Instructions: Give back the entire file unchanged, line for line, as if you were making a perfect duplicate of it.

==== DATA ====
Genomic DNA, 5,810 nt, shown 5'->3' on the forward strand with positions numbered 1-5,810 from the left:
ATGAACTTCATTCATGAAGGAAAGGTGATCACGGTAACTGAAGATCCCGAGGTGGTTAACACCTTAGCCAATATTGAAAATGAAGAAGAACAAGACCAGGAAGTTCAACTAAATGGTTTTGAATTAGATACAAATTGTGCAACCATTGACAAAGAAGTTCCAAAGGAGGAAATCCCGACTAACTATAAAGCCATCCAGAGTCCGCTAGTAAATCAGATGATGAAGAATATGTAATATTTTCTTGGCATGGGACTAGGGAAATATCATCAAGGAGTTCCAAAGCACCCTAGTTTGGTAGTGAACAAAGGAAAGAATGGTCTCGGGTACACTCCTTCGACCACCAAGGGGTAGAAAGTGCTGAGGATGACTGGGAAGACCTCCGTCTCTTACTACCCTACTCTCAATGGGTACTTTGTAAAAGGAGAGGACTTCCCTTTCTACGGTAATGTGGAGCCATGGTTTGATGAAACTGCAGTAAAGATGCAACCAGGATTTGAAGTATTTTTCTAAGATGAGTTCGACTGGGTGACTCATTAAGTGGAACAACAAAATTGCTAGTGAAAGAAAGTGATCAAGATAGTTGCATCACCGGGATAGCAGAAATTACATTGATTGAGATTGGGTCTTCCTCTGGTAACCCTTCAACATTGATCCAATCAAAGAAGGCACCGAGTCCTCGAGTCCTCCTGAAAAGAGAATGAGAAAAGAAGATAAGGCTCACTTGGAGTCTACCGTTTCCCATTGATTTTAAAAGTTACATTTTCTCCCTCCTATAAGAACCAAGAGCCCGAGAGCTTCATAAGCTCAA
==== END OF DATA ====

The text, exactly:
Genomic DNA, 5,810 nt, shown 5'->3' on the forward strand with positions numbered 1-5,810 from the left:
ATGAACTTCATTCATGAAGGAAAGGTGATCACGGTAACTGAAGATCCCGAGGTGGTTAACACCTTAGCCAATATTGAAAATGAAGAAGAACAAGACCAGGAAGTTCAACTAAATGGTTTTGAATTAGATACAAATTGTGCAACCATTGACAAAGAAGTTCCAAAGGAGGAAATCCCGACTAACTATAAAGCCATCCAGAGTCCGCTAGTAAATCAGATGATGAAGAATATGTAATATTTTCTTGGCATGGGACTAGGGAAATATCATCAAGGAGTTCCAAAGCACCCTAGTTTGGTAGTGAACAAAGGAAAGAATGGTCTCGGGTACACTCCTTCGACCACCAAGGGGTAGAAAGTGCTGAGGATGACTGGGAAGACCTCCGTCTCTTACTACCCTACTCTCAATGGGTACTTTGTAAAAGGAGAGGACTTCCCTTTCTACGGTAATGTGGAGCCATGGTTTGATGAAACTGCAGTAAAGATGCAACCAGGATTTGAAGTATTTTTCTAAGATGAGTTCGACTGGGTGACTCATTAAGTGGAACAACAAAATTGCTAGTGAAAGAAAGTGATCAAGATAGTTGCATCACCGGGATAGCAGAAATTACATTGATTGAGATTGGGTCTTCCTCTGGTAACCCTTCAACATTGATCCAATCAAAGAAGGCACCGAGTCCTCGAGTCCTCCTGAAAAGAGAATGAGAAAAGAAGATAAGGCTCACTTGGAGTCTACCGTTTCCCATTGATTTTAAAAGTTACATTTTCTCCCTCCTATAAGAACCAAGAGCCCGAGAGCTTCATAAGCTCAA